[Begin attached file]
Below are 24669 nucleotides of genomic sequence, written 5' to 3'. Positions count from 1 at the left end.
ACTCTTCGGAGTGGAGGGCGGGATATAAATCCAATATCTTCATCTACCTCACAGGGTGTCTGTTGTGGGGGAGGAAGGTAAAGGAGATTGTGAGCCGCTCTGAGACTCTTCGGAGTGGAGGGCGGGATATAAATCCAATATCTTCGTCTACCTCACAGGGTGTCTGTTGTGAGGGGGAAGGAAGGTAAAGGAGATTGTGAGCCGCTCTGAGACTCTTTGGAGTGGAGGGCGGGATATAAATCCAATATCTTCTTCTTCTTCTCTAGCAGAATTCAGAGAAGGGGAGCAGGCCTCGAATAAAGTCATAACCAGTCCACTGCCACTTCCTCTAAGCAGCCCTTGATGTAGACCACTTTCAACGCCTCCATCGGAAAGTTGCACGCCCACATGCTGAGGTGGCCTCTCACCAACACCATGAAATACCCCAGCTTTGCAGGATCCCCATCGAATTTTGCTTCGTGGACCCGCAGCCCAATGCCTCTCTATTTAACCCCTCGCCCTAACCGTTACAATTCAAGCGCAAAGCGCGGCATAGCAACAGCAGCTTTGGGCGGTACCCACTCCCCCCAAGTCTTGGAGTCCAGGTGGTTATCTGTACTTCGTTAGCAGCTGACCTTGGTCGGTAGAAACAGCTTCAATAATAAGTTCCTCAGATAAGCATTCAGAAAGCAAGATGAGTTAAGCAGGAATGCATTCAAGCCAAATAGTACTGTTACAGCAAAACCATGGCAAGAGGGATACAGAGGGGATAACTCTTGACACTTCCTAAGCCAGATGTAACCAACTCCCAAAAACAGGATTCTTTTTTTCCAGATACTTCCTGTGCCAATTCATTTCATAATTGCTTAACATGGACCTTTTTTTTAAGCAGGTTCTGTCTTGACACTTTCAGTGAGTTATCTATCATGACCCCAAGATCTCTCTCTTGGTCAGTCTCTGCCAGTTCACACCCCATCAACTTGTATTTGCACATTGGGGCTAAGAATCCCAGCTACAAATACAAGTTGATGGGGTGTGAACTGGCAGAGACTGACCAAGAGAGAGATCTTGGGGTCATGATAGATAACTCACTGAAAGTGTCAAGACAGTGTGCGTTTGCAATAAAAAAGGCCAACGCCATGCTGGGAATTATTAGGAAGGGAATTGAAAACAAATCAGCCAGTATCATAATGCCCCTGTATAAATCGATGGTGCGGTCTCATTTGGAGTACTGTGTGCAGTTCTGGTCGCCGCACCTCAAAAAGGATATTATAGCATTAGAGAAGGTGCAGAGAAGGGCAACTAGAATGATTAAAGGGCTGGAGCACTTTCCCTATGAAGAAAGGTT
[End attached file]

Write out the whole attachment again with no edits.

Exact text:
Below are 24669 nucleotides of genomic sequence, written 5' to 3'. Positions count from 1 at the left end.
ACTCTTCGGAGTGGAGGGCGGGATATAAATCCAATATCTTCATCTACCTCACAGGGTGTCTGTTGTGGGGGAGGAAGGTAAAGGAGATTGTGAGCCGCTCTGAGACTCTTCGGAGTGGAGGGCGGGATATAAATCCAATATCTTCGTCTACCTCACAGGGTGTCTGTTGTGAGGGGGAAGGAAGGTAAAGGAGATTGTGAGCCGCTCTGAGACTCTTTGGAGTGGAGGGCGGGATATAAATCCAATATCTTCTTCTTCTTCTCTAGCAGAATTCAGAGAAGGGGAGCAGGCCTCGAATAAAGTCATAACCAGTCCACTGCCACTTCCTCTAAGCAGCCCTTGATGTAGACCACTTTCAACGCCTCCATCGGAAAGTTGCACGCCCACATGCTGAGGTGGCCTCTCACCAACACCATGAAATACCCCAGCTTTGCAGGATCCCCATCGAATTTTGCTTCGTGGACCCGCAGCCCAATGCCTCTCTATTTAACCCCTCGCCCTAACCGTTACAATTCAAGCGCAAAGCGCGGCATAGCAACAGCAGCTTTGGGCGGTACCCACTCCCCCCAAGTCTTGGAGTCCAGGTGGTTATCTGTACTTCGTTAGCAGCTGACCTTGGTCGGTAGAAACAGCTTCAATAATAAGTTCCTCAGATAAGCATTCAGAAAGCAAGATGAGTTAAGCAGGAATGCATTCAAGCCAAATAGTACTGTTACAGCAAAACCATGGCAAGAGGGATACAGAGGGGATAACTCTTGACACTTCCTAAGCCAGATGTAACCAACTCCCAAAAACAGGATTCTTTTTTTCCAGATACTTCCTGTGCCAATTCATTTCATAATTGCTTAACATGGACCTTTTTTTTAAGCAGGTTCTGTCTTGACACTTTCAGTGAGTTATCTATCATGACCCCAAGATCTCTCTCTTGGTCAGTCTCTGCCAGTTCACACCCCATCAACTTGTATTTGCACATTGGGGCTAAGAATCCCAGCTACAAATACAAGTTGATGGGGTGTGAACTGGCAGAGACTGACCAAGAGAGAGATCTTGGGGTCATGATAGATAACTCACTGAAAGTGTCAAGACAGTGTGCGTTTGCAATAAAAAAGGCCAACGCCATGCTGGGAATTATTAGGAAGGGAATTGAAAACAAATCAGCCAGTATCATAATGCCCCTGTATAAATCGATGGTGCGGTCTCATTTGGAGTACTGTGTGCAGTTCTGGTCGCCGCACCTCAAAAAGGATATTATAGCATTAGAGAAGGTGCAGAGAAGGGCAACTAGAATGATTAAAGGGCTGGAGCACTTTCCCTATGAAGAAAGGTT